Rishi Kapoor has gone from cherubic leading man to excellent character actor. In fact this transition has let the actor inside emerge. His turns in "Luck By Chance" and "Fanaa" were a treat to watch. Here, despite not having as showy a role as Rekha, he effectively conveys the anxiety and pain of a parent who might lose his only child. He chivalrously allows some grey to peek through in his beard over the time span of the film, while screen wife Rekha remains impervious to the passage of the years.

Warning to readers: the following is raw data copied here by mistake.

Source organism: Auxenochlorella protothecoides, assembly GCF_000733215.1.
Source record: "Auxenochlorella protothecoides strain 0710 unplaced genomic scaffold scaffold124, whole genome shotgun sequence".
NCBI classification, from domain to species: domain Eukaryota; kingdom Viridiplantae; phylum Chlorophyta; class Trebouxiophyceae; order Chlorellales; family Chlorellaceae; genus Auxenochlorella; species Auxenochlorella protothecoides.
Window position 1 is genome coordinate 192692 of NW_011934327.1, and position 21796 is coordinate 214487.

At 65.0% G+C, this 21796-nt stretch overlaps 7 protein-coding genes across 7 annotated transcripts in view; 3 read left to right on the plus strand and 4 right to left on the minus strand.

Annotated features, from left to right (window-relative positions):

Hema Malini at sixty-two is possibly more beautiful now than she ever was as the Dreamgirl of Hindi cinema. Her Benazir is dignified yet passionate, and oh-so-elegant in her Pakistani shalwaar-kameez and pearls.

They truly don't make them like Hema Malini and Rekha anymore: one leaves the cinema with that thought and the fervent wish these ladies get the opportunity to show their mettle in more films. Come on, filmmakers, that's not too much to ask for, is it?